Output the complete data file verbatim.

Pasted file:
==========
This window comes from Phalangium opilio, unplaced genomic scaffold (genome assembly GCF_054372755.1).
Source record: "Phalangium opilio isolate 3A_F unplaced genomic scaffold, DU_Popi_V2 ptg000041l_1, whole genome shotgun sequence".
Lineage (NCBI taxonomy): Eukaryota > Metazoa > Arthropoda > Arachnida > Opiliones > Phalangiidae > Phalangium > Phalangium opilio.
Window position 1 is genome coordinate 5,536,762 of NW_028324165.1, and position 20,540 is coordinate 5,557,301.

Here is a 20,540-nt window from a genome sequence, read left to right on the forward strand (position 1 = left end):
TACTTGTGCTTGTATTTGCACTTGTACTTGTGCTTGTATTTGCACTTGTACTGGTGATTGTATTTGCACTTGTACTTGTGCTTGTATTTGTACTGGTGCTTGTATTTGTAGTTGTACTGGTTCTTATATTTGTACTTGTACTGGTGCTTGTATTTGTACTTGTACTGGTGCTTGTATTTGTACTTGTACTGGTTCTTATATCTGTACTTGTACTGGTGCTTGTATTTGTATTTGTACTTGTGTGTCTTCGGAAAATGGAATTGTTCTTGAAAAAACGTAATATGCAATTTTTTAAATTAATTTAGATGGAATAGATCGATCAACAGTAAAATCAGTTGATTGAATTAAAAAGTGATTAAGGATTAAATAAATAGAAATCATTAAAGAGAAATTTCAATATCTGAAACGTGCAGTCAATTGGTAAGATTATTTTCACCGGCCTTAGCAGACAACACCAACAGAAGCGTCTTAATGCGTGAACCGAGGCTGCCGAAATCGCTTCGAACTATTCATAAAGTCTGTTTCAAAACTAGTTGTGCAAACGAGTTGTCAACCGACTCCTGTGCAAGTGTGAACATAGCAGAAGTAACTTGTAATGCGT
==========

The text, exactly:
This window comes from Phalangium opilio, unplaced genomic scaffold (genome assembly GCF_054372755.1).
Source record: "Phalangium opilio isolate 3A_F unplaced genomic scaffold, DU_Popi_V2 ptg000041l_1, whole genome shotgun sequence".
Lineage (NCBI taxonomy): Eukaryota > Metazoa > Arthropoda > Arachnida > Opiliones > Phalangiidae > Phalangium > Phalangium opilio.
Window position 1 is genome coordinate 5,536,762 of NW_028324165.1, and position 20,540 is coordinate 5,557,301.

Here is a 20,540-nt window from a genome sequence, read left to right on the forward strand (position 1 = left end):
TACTTGTGCTTGTATTTGCACTTGTACTTGTGCTTGTATTTGCACTTGTACTGGTGATTGTATTTGCACTTGTACTTGTGCTTGTATTTGTACTGGTGCTTGTATTTGTAGTTGTACTGGTTCTTATATTTGTACTTGTACTGGTGCTTGTATTTGTACTTGTACTGGTGCTTGTATTTGTACTTGTACTGGTTCTTATATCTGTACTTGTACTGGTGCTTGTATTTGTATTTGTACTTGTGTGTCTTCGGAAAATGGAATTGTTCTTGAAAAAACGTAATATGCAATTTTTTAAATTAATTTAGATGGAATAGATCGATCAACAGTAAAATCAGTTGATTGAATTAAAAAGTGATTAAGGATTAAATAAATAGAAATCATTAAAGAGAAATTTCAATATCTGAAACGTGCAGTCAATTGGTAAGATTATTTTCACCGGCCTTAGCAGACAACACCAACAGAAGCGTCTTAATGCGTGAACCGAGGCTGCCGAAATCGCTTCGAACTATTCATAAAGTCTGTTTCAAAACTAGTTGTGCAAACGAGTTGTCAACCGACTCCTGTGCAAGTGTGAACATAGCAGAAGTAACTTGTAATGCGT